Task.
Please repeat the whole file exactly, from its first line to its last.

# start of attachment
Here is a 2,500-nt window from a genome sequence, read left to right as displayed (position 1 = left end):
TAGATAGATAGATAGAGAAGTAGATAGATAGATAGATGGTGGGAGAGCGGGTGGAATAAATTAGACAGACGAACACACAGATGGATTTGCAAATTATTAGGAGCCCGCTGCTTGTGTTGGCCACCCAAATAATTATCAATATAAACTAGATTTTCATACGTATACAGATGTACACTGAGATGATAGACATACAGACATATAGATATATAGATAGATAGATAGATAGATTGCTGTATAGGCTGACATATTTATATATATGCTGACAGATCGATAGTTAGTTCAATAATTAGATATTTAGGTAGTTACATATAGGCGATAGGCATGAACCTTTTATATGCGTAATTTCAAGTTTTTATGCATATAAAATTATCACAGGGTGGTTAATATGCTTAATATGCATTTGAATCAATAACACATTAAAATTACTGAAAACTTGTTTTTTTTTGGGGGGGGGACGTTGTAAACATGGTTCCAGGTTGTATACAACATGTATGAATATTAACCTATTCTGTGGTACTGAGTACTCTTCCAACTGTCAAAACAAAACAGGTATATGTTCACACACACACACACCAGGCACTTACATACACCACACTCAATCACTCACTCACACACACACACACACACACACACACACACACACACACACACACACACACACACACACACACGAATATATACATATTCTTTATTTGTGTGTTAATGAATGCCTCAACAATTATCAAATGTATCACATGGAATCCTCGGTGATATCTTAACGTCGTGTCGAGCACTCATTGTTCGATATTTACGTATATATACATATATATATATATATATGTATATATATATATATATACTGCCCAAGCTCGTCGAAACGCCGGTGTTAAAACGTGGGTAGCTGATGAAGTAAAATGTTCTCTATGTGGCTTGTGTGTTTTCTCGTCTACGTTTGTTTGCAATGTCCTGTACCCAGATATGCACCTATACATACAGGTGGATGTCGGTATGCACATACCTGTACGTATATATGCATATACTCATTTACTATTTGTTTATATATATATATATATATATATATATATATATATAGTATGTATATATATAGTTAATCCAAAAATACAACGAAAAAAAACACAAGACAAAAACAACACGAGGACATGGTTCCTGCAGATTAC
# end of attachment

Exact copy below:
Here is a 2,500-nt window from a genome sequence, read left to right as displayed (position 1 = left end):
TAGATAGATAGATAGAGAAGTAGATAGATAGATAGATGGTGGGAGAGCGGGTGGAATAAATTAGACAGACGAACACACAGATGGATTTGCAAATTATTAGGAGCCCGCTGCTTGTGTTGGCCACCCAAATAATTATCAATATAAACTAGATTTTCATACGTATACAGATGTACACTGAGATGATAGACATACAGACATATAGATATATAGATAGATAGATAGATAGATTGCTGTATAGGCTGACATATTTATATATATGCTGACAGATCGATAGTTAGTTCAATAATTAGATATTTAGGTAGTTACATATAGGCGATAGGCATGAACCTTTTATATGCGTAATTTCAAGTTTTTATGCATATAAAATTATCACAGGGTGGTTAATATGCTTAATATGCATTTGAATCAATAACACATTAAAATTACTGAAAACTTGTTTTTTTTTGGGGGGGGGACGTTGTAAACATGGTTCCAGGTTGTATACAACATGTATGAATATTAACCTATTCTGTGGTACTGAGTACTCTTCCAACTGTCAAAACAAAACAGGTATATGTTCACACACACACACACCAGGCACTTACATACACCACACTCAATCACTCACTCACACACACACACACACACACACACACACACACACACACACACACACACACACACACACACACGAATATATACATATTCTTTATTTGTGTGTTAATGAATGCCTCAACAATTATCAAATGTATCACATGGAATCCTCGGTGATATCTTAACGTCGTGTCGAGCACTCATTGTTCGATATTTACGTATATATACATATATATATATATATATGTATATATATATATATATACTGCCCAAGCTCGTCGAAACGCCGGTGTTAAAACGTGGGTAGCTGATGAAGTAAAATGTTCTCTATGTGGCTTGTGTGTTTTCTCGTCTACGTTTGTTTGCAATGTCCTGTACCCAGATATGCACCTATACATACAGGTGGATGTCGGTATGCACATACCTGTACGTATATATGCATATACTCATTTACTATTTGTTTATATATATATATATATATATATATATATATATATAGTATGTATATATATAGTTAATCCAAAAATACAACGAAAAAAAACACAAGACAAAAACAACACGAGGACATGGTTCCTGCAGATTAC